Visit Finland and you’ll soon discover just how much the Finns love sauna. In fact, the custom of Finnish sauna is so woven into the local culture that having access to one is considered a necessity rather than a luxury.
But perhaps this isn’t surprising when you think that the sauna was invented thousands of years ago in Finland. Sauna traditions centre around having a calm and restorative experience which usually involves relaxing with friends and family.
It’s also common for Finns to punctuate their time in the sauna with refreshing dips in a pool or nearby lake.
So whether you’re getting ready for your own sauna experience, or are just curious about Finnish sauna culture, you’ve come to the right place. Read on to find out more.
- Check out these trips to Finland and get inspiration for a Scandinavian escape
Are saunas common in Finland?
Absolutely! It’s estimated that there are over 3.3 million saunas in Finland. And in a country with a population of just 5.5 million, this means there are plenty of saunas to go around.
You’ll find saunas almost everywhere in Finland, including homes, countryside cabins, hotels, gyms and even in offices.
- Fun fact: As of now, UNESCO’s Intangible Cultural Heritage list now includes sauna culture in Finland
What is a traditional Finnish sauna?
Historically people visited the sauna, which was originally a heated cave or pit, to keep warm during winter. Thankfully the traditional Finnish sauna has evolved somewhat since its invention.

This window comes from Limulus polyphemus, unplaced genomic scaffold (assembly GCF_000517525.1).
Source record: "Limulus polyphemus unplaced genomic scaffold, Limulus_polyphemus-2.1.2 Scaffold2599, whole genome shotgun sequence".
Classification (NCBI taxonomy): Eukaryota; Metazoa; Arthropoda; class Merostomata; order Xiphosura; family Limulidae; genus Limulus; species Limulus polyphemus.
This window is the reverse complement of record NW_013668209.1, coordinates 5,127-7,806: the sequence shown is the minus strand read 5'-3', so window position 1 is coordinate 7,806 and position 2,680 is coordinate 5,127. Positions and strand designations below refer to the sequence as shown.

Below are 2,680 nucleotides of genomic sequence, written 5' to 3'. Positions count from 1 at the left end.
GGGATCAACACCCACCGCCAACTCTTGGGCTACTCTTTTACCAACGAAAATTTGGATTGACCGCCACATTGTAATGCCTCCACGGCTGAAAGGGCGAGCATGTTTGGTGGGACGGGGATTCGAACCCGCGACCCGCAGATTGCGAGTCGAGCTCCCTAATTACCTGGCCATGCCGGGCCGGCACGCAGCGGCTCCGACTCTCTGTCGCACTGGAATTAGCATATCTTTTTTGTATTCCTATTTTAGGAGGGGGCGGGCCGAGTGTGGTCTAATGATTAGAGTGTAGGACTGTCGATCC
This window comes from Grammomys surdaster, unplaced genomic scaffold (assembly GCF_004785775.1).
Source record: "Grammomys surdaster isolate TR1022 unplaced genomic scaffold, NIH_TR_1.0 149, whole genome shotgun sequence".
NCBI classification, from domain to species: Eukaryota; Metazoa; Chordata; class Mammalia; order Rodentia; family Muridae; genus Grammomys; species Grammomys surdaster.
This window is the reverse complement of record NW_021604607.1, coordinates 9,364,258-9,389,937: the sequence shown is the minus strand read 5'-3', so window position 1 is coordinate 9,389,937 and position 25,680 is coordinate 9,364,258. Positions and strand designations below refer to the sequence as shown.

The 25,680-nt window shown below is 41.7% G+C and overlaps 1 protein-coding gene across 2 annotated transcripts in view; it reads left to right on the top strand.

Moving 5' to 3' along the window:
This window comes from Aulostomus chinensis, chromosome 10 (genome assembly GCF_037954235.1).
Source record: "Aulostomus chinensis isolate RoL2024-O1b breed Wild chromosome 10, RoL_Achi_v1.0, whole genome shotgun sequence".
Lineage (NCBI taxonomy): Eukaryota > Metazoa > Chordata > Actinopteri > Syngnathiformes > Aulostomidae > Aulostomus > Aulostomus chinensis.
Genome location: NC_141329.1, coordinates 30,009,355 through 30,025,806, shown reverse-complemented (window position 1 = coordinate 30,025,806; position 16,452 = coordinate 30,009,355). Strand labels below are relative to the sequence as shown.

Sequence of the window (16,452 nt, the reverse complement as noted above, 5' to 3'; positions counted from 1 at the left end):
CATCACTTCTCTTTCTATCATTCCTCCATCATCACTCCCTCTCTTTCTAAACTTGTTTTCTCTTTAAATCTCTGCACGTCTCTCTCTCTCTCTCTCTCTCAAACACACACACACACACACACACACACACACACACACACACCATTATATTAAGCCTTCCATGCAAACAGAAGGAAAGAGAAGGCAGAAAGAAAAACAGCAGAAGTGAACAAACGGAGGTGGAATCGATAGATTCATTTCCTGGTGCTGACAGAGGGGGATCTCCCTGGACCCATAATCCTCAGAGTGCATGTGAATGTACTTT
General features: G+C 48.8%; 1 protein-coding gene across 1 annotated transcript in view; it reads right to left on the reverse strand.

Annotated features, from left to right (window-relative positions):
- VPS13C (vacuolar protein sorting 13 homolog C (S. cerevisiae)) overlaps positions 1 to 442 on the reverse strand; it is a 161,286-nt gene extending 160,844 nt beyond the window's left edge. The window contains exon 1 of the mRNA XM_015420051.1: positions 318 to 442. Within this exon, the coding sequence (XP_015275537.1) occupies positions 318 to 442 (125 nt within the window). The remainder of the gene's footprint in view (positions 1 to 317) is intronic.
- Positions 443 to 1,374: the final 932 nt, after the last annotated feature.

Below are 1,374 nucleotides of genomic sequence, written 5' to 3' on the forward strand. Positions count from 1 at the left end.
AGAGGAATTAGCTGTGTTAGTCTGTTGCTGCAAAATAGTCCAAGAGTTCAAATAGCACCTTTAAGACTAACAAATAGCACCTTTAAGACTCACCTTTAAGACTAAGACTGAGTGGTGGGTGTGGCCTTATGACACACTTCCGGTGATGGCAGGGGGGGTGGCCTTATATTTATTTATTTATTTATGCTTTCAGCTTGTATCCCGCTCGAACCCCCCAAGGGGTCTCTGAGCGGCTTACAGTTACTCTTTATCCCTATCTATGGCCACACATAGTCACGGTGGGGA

Nowadays a Finnish sauna is a cosy wood-lined building or room, warmed to a temperature of around 80°C (176°F). It’s a place where Finns come to unwind, whether that’s on their own or with friends and family.
An integral part of Finnish saunas is a pile of hot stones that sit atop the heat source. While you’re in the sauna, you’ll see bathers occasionally ladling water from the sauna bucket onto these rocks. This creates steam and maintains the humidity of the sauna.
- Experience sauna culture in Norway, Sweden and Denmark on one of these popular Scandinavian tours
Are there different types of Finnish sauna?
Yes, when you visit Finland you'll find a variety of saunas. In fact, the Finnish Sauna Society recognises 3 main types of sauna: wood, smoke and electric. They're named according to their heat source, and each will give you a slightly different experience.
Generally, wood and smoke saunas are favoured because they’re seen to be more authentic. That said, electric stove saunas are handy in a town or city setting as they’re easier to fuel. For instance, if you're staying in a hotel city, the sauna here is likely to be electric.
The wood-heated sauna is the Finnish classic, and they’re a popular choice with Finns at their summer cottages. Indeed, a practised hand could have one ready in as little as 30 minutes.